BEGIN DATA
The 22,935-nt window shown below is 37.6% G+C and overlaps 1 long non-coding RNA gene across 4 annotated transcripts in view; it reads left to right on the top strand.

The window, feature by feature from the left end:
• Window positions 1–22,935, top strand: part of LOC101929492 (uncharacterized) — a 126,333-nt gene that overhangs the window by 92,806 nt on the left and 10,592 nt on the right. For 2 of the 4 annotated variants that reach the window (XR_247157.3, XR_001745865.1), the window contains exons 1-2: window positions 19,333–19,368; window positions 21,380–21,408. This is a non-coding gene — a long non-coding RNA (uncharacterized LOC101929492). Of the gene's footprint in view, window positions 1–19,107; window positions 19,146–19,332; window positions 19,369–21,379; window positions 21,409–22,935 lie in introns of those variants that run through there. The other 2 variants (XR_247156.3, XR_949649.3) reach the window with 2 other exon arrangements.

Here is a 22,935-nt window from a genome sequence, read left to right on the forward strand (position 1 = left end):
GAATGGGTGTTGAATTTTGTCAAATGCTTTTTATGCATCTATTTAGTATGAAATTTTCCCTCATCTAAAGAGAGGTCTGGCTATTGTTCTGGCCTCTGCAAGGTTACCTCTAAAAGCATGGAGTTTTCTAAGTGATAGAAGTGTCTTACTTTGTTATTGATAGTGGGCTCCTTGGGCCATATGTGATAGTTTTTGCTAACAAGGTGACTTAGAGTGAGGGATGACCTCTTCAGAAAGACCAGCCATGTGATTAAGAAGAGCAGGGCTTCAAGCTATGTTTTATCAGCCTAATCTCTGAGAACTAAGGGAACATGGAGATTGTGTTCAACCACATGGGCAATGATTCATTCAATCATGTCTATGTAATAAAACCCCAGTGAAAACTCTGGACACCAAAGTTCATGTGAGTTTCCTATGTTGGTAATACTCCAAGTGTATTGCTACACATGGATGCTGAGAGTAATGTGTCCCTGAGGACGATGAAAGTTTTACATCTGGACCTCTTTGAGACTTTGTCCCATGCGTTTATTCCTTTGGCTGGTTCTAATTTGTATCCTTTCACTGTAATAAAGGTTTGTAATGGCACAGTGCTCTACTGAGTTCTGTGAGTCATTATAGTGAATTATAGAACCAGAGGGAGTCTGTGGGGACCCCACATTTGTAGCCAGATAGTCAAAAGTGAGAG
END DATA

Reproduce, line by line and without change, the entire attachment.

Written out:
The 22,935-nt window shown below is 37.6% G+C and overlaps 1 long non-coding RNA gene across 4 annotated transcripts in view; it reads left to right on the top strand.

The window, feature by feature from the left end:
• Window positions 1–22,935, top strand: part of LOC101929492 (uncharacterized) — a 126,333-nt gene that overhangs the window by 92,806 nt on the left and 10,592 nt on the right. For 2 of the 4 annotated variants that reach the window (XR_247157.3, XR_001745865.1), the window contains exons 1-2: window positions 19,333–19,368; window positions 21,380–21,408. This is a non-coding gene — a long non-coding RNA (uncharacterized LOC101929492). Of the gene's footprint in view, window positions 1–19,107; window positions 19,146–19,332; window positions 19,369–21,379; window positions 21,409–22,935 lie in introns of those variants that run through there. The other 2 variants (XR_247156.3, XR_949649.3) reach the window with 2 other exon arrangements.

Here is a 22,935-nt window from a genome sequence, read left to right on the forward strand (position 1 = left end):
GAATGGGTGTTGAATTTTGTCAAATGCTTTTTATGCATCTATTTAGTATGAAATTTTCCCTCATCTAAAGAGAGGTCTGGCTATTGTTCTGGCCTCTGCAAGGTTACCTCTAAAAGCATGGAGTTTTCTAAGTGATAGAAGTGTCTTACTTTGTTATTGATAGTGGGCTCCTTGGGCCATATGTGATAGTTTTTGCTAACAAGGTGACTTAGAGTGAGGGATGACCTCTTCAGAAAGACCAGCCATGTGATTAAGAAGAGCAGGGCTTCAAGCTATGTTTTATCAGCCTAATCTCTGAGAACTAAGGGAACATGGAGATTGTGTTCAACCACATGGGCAATGATTCATTCAATCATGTCTATGTAATAAAACCCCAGTGAAAACTCTGGACACCAAAGTTCATGTGAGTTTCCTATGTTGGTAATACTCCAAGTGTATTGCTACACATGGATGCTGAGAGTAATGTGTCCCTGAGGACGATGAAAGTTTTACATCTGGACCTCTTTGAGACTTTGTCCCATGCGTTTATTCCTTTGGCTGGTTCTAATTTGTATCCTTTCACTGTAATAAAGGTTTGTAATGGCACAGTGCTCTACTGAGTTCTGTGAGTCATTATAGTGAATTATAGAACCAGAGGGAGTCTGTGGGGACCCCACATTTGTAGCCAGATAGTCAAAAGTGAGAG